The Hobbiton Movie Set

Kei Quinal

Reading — Intermediate Level
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Read the text and answer the questions

In 1998, Sir Peter Jackson’s team of location scouts were searching for the iconic rolling hills and lush green pastures of Hobbiton™. An aerial search led them to the Alexander farm, a stunning 1,250 acre sheep farm in the heart of the Waikato. They noted the area’s striking similarity to The Shire™, as described by JRR Tolkien, and quickly realised that the Hobbits™ had found a home.

In one particular part of the farm, a magnificent pine tree towered over a nearby lake, adjacent to a rising hill. Bag End now sits atop that hill, overlooking the Party Tree, as that pine would later be known. The surrounding areas were untouched; no power lines, no buildings and no roads in sight. This meant that Sir Peter Jackson could leave the 20th century behind, and fully submerge himself in the fantasy world of Middle-earth™.

In 2009, Sir Peter Jackson returned to film The Hobbit trilogy, and he left behind the beautiful movie set you’ll see today; 44 permanently reconstructed Hobbit Holes, in the same fantastic detail seen in the movies.
  1. How did Sir Peter Jackson discover a good location for the movie set?

  2. Sir Peter Jackson had no basis for the design of the movie’s set.

  3.   added more beauty to the entire movie set. It even became a place where the hobbits’ party scenes were shot.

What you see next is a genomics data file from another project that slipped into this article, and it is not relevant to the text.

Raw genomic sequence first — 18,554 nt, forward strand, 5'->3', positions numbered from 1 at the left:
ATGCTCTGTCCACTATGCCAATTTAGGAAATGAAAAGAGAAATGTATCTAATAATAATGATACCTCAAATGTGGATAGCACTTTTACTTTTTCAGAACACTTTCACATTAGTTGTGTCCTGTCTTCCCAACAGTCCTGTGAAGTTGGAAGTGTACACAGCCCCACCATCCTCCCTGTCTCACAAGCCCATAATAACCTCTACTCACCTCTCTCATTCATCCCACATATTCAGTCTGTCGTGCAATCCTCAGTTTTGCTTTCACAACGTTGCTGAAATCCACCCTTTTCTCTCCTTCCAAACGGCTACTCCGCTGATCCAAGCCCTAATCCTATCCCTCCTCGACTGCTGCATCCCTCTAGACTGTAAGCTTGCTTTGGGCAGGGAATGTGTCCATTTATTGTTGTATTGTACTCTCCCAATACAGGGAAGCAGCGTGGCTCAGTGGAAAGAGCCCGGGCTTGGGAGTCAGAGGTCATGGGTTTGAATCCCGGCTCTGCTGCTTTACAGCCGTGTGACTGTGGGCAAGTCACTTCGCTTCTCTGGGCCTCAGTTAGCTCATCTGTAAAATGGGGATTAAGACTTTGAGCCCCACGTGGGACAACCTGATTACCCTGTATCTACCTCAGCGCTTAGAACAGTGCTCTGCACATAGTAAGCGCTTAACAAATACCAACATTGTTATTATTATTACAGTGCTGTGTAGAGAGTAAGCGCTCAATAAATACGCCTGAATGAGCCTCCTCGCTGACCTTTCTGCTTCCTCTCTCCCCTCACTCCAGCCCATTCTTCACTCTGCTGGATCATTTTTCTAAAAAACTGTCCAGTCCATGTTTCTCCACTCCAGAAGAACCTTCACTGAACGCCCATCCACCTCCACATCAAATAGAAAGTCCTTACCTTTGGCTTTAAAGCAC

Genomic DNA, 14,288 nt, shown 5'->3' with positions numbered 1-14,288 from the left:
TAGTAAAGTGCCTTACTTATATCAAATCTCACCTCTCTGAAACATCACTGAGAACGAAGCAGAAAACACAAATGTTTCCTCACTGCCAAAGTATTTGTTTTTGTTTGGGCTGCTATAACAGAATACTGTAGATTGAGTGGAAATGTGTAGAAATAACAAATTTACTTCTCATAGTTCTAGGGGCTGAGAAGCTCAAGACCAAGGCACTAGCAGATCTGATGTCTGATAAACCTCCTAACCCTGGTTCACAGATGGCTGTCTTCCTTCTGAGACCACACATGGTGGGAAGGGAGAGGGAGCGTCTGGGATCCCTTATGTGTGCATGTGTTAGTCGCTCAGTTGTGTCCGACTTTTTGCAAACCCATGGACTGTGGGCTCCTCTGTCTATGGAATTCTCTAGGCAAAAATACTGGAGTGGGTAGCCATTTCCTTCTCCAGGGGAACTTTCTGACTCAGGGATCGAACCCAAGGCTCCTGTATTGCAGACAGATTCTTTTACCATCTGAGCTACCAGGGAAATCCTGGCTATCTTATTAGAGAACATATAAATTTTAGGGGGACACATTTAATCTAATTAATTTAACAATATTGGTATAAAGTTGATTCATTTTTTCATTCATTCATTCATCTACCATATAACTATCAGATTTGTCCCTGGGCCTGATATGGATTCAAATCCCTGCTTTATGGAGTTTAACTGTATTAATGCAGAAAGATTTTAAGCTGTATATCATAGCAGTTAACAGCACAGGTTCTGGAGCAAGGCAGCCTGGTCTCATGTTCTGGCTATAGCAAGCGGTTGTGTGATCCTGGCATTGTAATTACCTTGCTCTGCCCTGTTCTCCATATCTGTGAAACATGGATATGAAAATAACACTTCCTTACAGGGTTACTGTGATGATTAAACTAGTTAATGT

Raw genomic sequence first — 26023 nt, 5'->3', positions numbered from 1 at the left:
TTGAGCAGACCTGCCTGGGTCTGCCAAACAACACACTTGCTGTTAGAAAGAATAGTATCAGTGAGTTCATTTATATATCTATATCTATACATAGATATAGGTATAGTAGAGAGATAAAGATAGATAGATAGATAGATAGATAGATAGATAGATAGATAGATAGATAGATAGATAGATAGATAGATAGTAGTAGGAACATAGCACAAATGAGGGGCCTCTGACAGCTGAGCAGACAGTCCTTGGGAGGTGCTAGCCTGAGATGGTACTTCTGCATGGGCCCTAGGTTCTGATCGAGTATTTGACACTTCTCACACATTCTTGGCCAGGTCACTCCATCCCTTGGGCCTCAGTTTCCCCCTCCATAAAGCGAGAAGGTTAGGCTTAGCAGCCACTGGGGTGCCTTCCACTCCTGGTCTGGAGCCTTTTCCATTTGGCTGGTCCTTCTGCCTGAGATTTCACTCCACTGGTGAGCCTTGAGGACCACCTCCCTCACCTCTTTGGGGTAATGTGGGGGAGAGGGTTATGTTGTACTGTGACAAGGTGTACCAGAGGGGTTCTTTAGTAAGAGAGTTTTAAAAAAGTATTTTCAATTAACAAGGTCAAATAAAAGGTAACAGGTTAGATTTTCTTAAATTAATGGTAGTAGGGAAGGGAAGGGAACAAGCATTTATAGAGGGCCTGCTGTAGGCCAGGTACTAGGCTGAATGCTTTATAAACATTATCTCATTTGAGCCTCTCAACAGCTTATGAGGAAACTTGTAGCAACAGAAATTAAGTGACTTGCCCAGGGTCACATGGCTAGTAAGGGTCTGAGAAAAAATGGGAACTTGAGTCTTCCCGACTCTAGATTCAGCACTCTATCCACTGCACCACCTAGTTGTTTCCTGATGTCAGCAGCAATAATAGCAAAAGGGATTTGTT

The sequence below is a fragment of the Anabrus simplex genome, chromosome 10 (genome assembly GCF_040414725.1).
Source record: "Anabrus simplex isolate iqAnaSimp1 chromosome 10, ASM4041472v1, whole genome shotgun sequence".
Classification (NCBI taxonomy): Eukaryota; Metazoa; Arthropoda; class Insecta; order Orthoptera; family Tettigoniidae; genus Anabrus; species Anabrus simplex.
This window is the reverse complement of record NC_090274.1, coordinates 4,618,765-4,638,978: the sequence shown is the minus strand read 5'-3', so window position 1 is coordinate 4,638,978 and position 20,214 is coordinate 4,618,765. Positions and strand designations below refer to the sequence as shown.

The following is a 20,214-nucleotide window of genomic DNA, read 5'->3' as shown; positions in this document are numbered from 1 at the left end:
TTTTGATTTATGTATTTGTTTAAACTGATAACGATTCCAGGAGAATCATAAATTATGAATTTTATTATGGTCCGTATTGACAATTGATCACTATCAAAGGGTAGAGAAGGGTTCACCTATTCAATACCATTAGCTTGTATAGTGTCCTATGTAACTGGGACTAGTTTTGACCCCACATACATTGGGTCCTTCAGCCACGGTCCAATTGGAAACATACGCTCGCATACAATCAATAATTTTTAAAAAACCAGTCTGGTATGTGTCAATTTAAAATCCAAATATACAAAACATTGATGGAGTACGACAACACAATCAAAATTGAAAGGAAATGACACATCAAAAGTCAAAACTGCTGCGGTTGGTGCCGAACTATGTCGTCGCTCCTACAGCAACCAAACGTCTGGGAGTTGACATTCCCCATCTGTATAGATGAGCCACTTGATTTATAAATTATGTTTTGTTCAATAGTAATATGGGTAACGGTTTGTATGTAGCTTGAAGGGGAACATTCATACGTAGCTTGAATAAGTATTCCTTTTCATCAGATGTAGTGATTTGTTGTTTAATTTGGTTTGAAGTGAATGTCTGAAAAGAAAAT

4. “Sir Peter Jackson could …fully submerge himself in the fantasy world of Middle-earth™.” What does "fully submerge" mean?

  5. Sir Peter Jackson and his team have no plans to demolish the 44 Hobbit Homes they left behind.


Practice your writing skills by discussing the questions below

  1. Have you watched all movies of the Lord of the Rings film series?

  2. Which character do you like the most and why?

  3. If you were invited by a hobbit to his/her home, what would you ask him/her?

    Kei Quinal

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      • close or near : sharing a border, wall, or point
      • taken or seen from an airplane
      • (demolished) to destroy (a building, bridge, etc.) : to forcefully tear down or take apart (a structure)
      • are a fictional human-like race in the novels of J. R. R. Tolkien. About half the height of humans, they are also referred to as Halflings.
      • widely recognized and well-established
      • having a lot of full and healthy growth
      • a large area of land where animals feed on the grass
      • (submerged) to make (yourself) fully involved in an activity or interest
      • a series of three novels, movies, etc., that are closely related and involve the same characters or themes


    From English
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